The structure of the flowchart presented in FIG. 4 exhibits two major branches. The left branch corresponds to the general case where two sets of angle values are obtained. The right branch corresponds to the common, degenerate case obtained whenever the hand is pointing straight down, θ5 =0. This degeneracy occurs because under this kinematic condition, the axes for θ4 and θ6 are colinear. Hence, only the combined value of rotation angle, θ4,6, can be determined and many assignments of θ4 and θ6 are possible. There is also a degeneracy for θ5 =180°. This corresponds to the hand pointing straight up. The two conditions are summarized below as
θ5 =0 θ4 +θ6 =θ4,6,
θ5 =180° θ4 -θ6 =θ4,6
Referring to FIGS. 2 and 5, the video camera 42 is secured to the arm 22 and its optical axis (line of sight) is parallel to the Z axis. Illumination of the workpiece is provided by lamps 43.
The video camera 44, the workstation camera, is rigidly mounted and faces parallel to the X0 axis. Both cameras are aligned with the robot assembly axes of motion x,y and z to simplify the transformations from camera to robot coordinates, as shown most clearly in FIG. 5. Illumination of the workpiece symetrical about the optical axis is provided by lamps 45.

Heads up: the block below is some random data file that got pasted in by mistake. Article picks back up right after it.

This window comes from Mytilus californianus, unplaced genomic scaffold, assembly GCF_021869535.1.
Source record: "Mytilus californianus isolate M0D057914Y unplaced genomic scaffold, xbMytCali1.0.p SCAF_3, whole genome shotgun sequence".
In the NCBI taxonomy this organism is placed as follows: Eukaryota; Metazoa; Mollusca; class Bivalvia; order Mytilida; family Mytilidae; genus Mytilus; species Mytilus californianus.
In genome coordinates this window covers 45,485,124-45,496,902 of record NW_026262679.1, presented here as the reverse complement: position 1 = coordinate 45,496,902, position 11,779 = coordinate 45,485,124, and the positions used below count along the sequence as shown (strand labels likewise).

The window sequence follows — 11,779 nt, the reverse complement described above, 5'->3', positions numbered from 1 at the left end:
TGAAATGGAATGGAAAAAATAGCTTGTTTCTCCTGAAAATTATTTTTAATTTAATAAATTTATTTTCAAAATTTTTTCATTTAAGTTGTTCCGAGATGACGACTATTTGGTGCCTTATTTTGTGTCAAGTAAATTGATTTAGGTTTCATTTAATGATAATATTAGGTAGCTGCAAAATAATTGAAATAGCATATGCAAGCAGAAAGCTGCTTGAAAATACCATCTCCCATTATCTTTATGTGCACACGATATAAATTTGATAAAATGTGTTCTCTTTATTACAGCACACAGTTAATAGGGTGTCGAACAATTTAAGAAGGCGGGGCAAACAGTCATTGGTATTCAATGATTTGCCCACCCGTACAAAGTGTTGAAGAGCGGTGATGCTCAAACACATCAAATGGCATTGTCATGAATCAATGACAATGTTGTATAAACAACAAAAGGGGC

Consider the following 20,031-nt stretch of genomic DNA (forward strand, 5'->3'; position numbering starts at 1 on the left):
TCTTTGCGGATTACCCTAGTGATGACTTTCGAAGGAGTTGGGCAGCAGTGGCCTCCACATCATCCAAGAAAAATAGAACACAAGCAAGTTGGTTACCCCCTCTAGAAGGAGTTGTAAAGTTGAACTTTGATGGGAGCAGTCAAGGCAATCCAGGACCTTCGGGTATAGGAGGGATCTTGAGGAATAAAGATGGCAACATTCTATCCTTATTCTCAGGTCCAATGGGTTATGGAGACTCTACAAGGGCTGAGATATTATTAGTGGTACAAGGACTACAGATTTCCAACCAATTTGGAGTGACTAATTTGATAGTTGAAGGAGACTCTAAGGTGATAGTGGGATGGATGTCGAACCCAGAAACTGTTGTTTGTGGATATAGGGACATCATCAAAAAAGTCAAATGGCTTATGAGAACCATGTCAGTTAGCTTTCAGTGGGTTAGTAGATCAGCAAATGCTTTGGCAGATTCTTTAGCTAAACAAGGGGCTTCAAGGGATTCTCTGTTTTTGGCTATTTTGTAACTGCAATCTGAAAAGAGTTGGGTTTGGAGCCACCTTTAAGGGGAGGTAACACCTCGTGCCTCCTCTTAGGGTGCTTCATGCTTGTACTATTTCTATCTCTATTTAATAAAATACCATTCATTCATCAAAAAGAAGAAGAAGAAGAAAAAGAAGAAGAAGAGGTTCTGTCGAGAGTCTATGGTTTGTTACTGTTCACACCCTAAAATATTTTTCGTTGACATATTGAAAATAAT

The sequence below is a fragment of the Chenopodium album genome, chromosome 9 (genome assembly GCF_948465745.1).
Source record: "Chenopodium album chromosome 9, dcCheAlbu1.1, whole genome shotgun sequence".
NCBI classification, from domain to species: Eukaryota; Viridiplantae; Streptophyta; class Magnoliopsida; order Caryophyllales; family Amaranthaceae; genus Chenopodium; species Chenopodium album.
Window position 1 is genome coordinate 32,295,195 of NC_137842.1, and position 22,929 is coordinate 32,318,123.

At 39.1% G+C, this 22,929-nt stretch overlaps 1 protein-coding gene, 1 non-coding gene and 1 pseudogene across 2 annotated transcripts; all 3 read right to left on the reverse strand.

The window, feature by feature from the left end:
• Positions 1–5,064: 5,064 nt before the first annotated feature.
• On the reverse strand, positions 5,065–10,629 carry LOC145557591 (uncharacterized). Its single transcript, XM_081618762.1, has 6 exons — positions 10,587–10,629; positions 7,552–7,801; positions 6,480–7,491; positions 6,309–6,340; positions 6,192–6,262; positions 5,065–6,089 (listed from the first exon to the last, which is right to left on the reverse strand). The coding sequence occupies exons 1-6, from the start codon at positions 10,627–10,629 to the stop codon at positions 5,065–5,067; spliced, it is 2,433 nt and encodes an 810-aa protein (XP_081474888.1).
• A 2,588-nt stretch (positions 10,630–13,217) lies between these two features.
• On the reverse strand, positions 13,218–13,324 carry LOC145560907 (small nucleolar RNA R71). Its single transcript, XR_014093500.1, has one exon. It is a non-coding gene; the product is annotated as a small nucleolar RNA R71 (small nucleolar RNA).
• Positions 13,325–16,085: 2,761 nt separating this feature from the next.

The first camera 42 is used to select holdsights on workpieces 80 in the bin 82. Because it is mounted on the arm it can also be used to view workpieces nearly anywhere in the bin 82 and goal sites 100, 110 and 130. The second camera 44 is used to compute the workpiece presentation pose in the hand 26.
The relationship between the picture measurements (expressed in pixels) and hand pose (expressed in encoder counts of joint values) must be determined. By aligning the optical axes with the arm axes, the relationship between the camera measurements and the hand pose is simplified.
As will be described after obtaining a view of the bin and selecting a holdsite, the arm is positioned such that the hand is vertically above the holdsite. This position is easily achieved because movements of the robot along the X0 or Y0 axis correspond to movements of the picture image along the Xa or Ya axis, respectively. Given this alignment (FIG. 5), the following camera parameters are required: